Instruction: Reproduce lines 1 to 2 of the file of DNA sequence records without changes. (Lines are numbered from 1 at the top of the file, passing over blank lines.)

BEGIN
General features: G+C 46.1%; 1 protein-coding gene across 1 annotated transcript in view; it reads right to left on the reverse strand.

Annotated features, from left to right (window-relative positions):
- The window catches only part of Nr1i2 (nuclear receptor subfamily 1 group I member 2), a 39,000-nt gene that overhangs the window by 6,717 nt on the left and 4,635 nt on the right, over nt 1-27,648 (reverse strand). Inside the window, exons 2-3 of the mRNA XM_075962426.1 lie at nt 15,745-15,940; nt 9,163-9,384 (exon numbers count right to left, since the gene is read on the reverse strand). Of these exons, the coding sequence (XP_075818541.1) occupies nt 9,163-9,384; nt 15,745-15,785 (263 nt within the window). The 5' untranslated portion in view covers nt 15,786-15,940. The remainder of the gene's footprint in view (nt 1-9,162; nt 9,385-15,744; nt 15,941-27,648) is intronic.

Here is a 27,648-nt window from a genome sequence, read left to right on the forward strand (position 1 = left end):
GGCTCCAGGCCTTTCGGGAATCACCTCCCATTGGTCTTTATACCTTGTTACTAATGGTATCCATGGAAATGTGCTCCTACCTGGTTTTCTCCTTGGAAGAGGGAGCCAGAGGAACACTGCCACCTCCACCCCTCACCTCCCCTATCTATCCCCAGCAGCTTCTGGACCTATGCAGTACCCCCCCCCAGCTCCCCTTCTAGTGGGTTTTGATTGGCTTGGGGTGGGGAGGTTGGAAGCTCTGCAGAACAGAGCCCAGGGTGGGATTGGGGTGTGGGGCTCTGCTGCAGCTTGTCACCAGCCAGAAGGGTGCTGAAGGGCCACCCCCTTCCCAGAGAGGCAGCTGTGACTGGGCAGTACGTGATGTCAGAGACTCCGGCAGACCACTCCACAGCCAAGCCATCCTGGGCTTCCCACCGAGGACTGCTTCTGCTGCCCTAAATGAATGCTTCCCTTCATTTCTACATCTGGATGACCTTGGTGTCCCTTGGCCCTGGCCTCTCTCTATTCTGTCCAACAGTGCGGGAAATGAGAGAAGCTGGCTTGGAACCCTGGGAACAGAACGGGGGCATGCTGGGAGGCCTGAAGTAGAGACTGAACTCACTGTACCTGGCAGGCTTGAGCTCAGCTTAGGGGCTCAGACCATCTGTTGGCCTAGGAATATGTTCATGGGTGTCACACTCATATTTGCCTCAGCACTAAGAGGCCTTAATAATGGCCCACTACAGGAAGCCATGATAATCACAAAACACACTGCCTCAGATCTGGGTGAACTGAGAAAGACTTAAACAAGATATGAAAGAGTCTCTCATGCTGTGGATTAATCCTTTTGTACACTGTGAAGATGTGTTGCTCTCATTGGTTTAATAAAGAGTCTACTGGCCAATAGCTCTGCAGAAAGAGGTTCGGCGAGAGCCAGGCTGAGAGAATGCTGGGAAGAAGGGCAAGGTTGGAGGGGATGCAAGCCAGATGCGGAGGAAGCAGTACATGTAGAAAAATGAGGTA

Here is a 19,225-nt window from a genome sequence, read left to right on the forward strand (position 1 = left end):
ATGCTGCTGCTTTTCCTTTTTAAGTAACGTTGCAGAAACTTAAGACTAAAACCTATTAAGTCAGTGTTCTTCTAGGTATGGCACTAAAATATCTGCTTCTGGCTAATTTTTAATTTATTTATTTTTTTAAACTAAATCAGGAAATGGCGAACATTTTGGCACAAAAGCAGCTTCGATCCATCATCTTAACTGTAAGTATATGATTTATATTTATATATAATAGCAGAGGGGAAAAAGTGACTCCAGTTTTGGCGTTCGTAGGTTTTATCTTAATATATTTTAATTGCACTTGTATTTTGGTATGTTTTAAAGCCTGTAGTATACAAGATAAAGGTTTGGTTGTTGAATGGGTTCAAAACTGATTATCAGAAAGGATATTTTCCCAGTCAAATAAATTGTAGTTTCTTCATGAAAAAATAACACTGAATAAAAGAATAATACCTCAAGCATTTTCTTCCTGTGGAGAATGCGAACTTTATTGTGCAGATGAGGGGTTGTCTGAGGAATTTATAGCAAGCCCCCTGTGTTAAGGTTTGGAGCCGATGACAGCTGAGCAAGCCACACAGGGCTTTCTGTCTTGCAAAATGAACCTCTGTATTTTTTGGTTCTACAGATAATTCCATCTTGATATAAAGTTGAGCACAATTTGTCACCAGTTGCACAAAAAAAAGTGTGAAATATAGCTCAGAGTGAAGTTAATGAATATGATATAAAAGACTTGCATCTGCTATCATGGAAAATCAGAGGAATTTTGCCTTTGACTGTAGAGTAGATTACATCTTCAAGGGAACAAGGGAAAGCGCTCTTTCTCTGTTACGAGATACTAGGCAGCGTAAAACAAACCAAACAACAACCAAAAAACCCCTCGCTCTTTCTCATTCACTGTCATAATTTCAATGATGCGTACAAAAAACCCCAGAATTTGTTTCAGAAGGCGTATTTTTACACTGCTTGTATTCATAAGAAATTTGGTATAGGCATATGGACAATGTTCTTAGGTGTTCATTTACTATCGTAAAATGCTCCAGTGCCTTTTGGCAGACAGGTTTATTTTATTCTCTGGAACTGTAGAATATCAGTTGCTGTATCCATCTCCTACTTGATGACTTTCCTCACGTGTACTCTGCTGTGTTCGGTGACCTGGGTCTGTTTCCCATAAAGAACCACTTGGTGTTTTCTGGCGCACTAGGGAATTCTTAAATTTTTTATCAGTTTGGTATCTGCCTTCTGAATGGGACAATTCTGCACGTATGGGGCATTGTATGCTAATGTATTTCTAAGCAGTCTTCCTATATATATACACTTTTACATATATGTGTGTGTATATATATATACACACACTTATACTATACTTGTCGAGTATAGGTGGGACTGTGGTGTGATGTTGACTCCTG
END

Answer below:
General features: G+C 46.1%; 1 protein-coding gene across 1 annotated transcript in view; it reads right to left on the reverse strand.

Annotated features, from left to right (window-relative positions):